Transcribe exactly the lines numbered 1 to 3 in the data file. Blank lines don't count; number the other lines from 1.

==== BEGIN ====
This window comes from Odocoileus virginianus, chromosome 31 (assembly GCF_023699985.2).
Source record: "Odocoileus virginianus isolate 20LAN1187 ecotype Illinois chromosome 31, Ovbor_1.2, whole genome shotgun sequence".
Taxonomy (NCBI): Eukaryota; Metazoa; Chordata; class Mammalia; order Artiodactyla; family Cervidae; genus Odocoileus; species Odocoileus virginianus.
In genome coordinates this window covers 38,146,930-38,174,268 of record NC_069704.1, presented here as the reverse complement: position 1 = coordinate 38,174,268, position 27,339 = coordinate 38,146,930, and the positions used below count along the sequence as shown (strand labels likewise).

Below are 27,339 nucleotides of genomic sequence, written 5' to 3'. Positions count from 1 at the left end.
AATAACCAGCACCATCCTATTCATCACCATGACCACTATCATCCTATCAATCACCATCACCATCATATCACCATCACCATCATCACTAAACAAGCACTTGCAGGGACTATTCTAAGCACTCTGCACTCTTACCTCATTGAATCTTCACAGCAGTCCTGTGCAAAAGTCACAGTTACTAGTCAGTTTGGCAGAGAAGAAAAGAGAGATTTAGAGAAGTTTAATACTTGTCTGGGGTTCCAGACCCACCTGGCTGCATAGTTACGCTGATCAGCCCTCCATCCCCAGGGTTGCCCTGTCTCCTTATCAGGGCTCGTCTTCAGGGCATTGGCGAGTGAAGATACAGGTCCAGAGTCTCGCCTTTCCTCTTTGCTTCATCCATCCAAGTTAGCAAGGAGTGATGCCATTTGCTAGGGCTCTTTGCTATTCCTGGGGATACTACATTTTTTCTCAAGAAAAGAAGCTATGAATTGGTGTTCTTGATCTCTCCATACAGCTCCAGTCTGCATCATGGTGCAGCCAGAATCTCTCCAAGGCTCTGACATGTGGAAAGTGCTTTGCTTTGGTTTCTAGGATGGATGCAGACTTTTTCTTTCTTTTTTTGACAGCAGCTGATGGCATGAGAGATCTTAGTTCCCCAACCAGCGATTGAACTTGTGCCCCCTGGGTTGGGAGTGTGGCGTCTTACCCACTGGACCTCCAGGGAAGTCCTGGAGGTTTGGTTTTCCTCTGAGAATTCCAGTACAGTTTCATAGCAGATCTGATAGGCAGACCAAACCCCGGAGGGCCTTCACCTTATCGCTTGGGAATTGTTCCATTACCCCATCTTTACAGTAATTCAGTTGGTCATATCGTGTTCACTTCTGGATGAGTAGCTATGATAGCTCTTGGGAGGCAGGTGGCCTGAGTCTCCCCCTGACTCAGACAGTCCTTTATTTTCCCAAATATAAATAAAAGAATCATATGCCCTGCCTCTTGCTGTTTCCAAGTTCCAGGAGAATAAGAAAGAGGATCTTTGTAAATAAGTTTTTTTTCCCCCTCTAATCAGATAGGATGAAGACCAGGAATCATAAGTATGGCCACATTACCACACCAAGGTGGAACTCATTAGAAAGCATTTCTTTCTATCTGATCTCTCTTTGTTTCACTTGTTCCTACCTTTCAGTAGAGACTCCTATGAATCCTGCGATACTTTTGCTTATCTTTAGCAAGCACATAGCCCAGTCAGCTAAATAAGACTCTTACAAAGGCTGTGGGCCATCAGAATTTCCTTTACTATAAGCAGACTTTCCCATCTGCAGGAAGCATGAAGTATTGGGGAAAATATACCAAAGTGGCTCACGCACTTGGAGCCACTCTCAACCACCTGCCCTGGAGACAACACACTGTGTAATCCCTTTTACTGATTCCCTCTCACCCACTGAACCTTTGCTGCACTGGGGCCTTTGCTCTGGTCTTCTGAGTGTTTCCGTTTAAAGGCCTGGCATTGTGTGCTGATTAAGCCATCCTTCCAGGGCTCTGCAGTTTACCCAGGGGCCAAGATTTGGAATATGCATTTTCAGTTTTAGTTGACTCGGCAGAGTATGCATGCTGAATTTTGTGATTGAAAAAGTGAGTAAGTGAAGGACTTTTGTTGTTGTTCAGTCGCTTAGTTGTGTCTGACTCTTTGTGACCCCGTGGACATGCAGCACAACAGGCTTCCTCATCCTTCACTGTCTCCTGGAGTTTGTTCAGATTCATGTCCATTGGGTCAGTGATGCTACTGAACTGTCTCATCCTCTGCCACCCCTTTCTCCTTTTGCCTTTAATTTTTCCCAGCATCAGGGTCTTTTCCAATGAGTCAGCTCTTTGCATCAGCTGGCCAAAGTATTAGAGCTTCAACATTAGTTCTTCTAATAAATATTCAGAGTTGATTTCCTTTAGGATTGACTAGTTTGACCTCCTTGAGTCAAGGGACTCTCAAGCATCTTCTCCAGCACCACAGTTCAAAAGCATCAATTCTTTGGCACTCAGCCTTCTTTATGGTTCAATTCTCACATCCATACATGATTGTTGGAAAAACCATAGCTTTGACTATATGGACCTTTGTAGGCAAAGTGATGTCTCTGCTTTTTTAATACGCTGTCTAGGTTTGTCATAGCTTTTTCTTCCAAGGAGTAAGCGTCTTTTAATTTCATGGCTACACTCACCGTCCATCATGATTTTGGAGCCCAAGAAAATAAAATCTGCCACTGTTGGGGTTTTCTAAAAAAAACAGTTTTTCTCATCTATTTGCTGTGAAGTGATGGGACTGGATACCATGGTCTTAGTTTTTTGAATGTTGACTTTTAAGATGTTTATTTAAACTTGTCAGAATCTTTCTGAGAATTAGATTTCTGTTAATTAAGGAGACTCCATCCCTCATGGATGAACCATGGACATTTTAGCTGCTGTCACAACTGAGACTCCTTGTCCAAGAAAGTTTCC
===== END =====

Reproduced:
This window comes from Odocoileus virginianus, chromosome 31 (assembly GCF_023699985.2).
Source record: "Odocoileus virginianus isolate 20LAN1187 ecotype Illinois chromosome 31, Ovbor_1.2, whole genome shotgun sequence".
Taxonomy (NCBI): Eukaryota; Metazoa; Chordata; class Mammalia; order Artiodactyla; family Cervidae; genus Odocoileus; species Odocoileus virginianus.